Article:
He correctly booked Huddersfield’s Rajiv van La Parra for diving in their goalless draw at Burnley in September and was eagle-eyed to spot an elbow by Everton’s Ashley Williams on Burnley’s Ashley Barnes in the Clarets’ 2-1 win at Turf Moor in March, in his first televised Premier League game.

But Kavanagh attracted headlines recently when he contentiously booked Crystal Palace’s Wilfried Zaha for a perceived dive in the penalty area during their goalless draw away to Watford.


Referee Chris Kavanagh looks on
Elite level: Kavanagh, the only official to be promoted to the Premier League last summer, is one of 18 referees who take charge of top-flight games (Picture from Sky Sports)

Kavanagh has worked his way up the football pyramid since first taking up the whistle in 1998 at the age of 13 but has enjoyed something of a meteoric rise in recent seasons.

The Manchester-born referee, who lives in Ashton-under-Lyne in Tameside, plied his trade in local matches before being promoted to the National League in 2012.

After impressing in the Dallas Cup in the summer of 2014 as part of a PGMOL development programme, he was elevated to the Football League in 2014/15 and quickly established himself as a regular, while earning rave reviews for his consistently high-level performances.

Kavanagh was part of the Select Group 2 – a group of professional referees who primarily officiate in the Championship – last season and refereed 27 second-tier matches.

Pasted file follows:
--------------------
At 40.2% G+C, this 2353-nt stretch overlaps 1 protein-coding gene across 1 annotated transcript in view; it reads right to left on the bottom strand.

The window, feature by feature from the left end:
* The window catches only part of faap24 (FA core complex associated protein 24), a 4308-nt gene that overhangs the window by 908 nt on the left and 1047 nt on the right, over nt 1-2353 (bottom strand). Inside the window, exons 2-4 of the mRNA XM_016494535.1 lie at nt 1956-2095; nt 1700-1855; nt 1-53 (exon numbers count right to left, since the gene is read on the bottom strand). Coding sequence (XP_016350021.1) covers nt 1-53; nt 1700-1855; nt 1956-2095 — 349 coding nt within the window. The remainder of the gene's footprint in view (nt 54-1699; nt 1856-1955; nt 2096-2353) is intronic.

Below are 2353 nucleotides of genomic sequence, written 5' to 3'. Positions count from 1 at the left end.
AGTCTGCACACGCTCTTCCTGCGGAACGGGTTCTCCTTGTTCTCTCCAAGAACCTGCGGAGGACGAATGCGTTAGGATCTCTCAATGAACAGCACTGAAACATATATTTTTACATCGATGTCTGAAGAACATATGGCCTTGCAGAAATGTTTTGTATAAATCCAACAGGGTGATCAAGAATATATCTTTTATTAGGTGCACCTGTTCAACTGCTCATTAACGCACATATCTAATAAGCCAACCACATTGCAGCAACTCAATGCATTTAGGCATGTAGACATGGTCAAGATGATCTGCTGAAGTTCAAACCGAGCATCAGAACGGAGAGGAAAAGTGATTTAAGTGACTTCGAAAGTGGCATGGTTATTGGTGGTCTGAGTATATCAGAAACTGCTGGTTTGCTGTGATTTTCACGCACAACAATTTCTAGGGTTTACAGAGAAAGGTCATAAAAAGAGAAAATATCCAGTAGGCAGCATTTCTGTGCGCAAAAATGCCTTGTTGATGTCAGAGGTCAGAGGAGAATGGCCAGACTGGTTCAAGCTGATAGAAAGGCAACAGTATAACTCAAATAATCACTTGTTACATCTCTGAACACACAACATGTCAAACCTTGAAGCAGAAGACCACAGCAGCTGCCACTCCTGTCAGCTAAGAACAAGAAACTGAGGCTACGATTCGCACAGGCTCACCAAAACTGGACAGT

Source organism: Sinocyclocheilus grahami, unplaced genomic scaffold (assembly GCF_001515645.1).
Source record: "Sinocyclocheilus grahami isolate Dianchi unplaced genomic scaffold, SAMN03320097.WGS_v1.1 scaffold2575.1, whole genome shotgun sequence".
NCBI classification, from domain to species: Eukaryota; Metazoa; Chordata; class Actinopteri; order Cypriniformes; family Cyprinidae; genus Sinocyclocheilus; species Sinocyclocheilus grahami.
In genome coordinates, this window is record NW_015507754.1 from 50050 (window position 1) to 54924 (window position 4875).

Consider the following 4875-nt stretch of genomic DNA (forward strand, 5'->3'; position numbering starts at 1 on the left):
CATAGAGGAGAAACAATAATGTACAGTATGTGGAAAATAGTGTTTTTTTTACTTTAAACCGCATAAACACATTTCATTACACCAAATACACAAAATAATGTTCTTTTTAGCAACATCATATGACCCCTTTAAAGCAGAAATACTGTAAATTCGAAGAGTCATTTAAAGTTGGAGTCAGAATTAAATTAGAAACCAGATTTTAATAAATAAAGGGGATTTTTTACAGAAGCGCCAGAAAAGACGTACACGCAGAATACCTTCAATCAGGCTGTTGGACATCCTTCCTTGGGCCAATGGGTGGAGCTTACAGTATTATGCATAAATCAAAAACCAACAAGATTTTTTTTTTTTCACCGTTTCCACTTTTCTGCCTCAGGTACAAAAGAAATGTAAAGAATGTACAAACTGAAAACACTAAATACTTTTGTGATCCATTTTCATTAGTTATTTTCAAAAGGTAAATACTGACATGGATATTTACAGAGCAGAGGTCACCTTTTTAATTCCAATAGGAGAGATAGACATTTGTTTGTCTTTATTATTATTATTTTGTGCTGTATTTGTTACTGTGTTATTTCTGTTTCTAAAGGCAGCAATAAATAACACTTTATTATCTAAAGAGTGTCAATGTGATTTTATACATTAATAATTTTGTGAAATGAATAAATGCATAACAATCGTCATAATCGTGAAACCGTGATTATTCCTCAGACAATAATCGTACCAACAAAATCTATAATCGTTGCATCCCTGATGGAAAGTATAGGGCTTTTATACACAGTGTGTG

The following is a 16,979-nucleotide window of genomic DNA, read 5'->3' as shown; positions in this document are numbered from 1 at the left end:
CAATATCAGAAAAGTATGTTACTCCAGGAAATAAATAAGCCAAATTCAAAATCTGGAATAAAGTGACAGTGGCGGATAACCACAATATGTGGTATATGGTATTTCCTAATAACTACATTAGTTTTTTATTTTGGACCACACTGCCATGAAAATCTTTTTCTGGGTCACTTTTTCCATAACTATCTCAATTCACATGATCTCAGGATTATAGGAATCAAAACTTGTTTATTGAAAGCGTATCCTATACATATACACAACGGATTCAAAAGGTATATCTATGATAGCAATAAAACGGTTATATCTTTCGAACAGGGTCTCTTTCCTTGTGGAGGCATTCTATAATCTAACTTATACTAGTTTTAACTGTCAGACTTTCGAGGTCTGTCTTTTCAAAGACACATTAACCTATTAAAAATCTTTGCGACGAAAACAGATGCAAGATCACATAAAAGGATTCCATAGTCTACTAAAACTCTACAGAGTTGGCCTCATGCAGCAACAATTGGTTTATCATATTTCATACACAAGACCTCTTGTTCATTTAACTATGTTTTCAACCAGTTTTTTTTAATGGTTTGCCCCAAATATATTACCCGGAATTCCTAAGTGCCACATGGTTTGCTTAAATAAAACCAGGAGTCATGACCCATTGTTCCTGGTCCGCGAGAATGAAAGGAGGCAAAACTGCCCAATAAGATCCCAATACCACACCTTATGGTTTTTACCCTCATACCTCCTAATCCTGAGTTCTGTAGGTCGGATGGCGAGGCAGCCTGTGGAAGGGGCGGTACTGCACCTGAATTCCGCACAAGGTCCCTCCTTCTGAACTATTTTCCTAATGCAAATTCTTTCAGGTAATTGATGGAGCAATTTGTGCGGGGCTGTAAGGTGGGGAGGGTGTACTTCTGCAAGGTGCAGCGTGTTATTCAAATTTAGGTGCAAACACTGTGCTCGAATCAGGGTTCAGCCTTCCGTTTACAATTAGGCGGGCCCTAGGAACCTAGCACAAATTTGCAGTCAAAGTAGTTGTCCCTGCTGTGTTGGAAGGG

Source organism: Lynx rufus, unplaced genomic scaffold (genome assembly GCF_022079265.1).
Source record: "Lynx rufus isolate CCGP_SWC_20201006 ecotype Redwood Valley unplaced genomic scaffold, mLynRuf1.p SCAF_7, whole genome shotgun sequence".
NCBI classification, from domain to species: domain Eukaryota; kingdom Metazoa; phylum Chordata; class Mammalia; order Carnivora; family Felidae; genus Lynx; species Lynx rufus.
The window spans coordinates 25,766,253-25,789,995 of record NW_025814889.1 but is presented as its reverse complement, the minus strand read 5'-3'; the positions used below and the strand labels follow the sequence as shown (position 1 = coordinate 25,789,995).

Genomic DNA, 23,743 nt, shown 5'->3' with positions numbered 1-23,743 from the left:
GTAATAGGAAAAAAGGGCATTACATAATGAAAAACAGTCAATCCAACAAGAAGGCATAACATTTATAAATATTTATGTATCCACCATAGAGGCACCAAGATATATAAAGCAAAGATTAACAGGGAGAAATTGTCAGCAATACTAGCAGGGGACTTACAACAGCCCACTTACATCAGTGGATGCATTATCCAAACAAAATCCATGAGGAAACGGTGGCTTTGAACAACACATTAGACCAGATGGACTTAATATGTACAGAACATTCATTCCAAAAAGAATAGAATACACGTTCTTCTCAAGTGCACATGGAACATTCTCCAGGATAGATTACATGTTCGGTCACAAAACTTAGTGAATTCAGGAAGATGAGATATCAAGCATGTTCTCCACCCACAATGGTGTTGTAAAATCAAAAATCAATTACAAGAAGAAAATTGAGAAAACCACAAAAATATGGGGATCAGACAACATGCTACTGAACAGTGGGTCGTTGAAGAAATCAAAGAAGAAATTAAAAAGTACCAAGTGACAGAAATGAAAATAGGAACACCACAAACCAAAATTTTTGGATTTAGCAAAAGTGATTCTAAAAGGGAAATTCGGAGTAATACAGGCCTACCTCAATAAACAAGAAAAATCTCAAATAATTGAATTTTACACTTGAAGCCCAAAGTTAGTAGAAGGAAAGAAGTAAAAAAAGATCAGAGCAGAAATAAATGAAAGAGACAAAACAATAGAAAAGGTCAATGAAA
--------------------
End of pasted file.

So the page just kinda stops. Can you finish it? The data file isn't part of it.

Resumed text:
He received a trial Premier League game in April 2017, booking four players as Southampton beat West Bromwich Albion 1-0 at The Hawthorns, and was then promoted to the Select Group last summer – effectively as a replacement for Mark Clattenburg, who moved to work in Saudi Arabia.


This showpiece has traditionally been appointed to Premier League officials who are still making their way and settling into the top flight, so Kavanagh’s selection for the game certainly fits the current trend.

2017 – Macclesfield Town 2 York City 3
Referee: Paul Tierney (Lancashire)

2016 – FC Halifax Town 1 Grimsby Town 0
Referee: Lee Mason (Lancashire)

2015 – North Ferriby United 3 * Wrexham 3 (North Ferriby won 5-4 on penalties)
Referee: Michael Oliver (Northumberland)

2014 – Cambridge United 4 Gosport Borough
Referee: Craig Pawson (South Yorkshire)

2013 – Grimsby Town 1 Wrexham 1 * (Wrexham won 4-1 on penalties)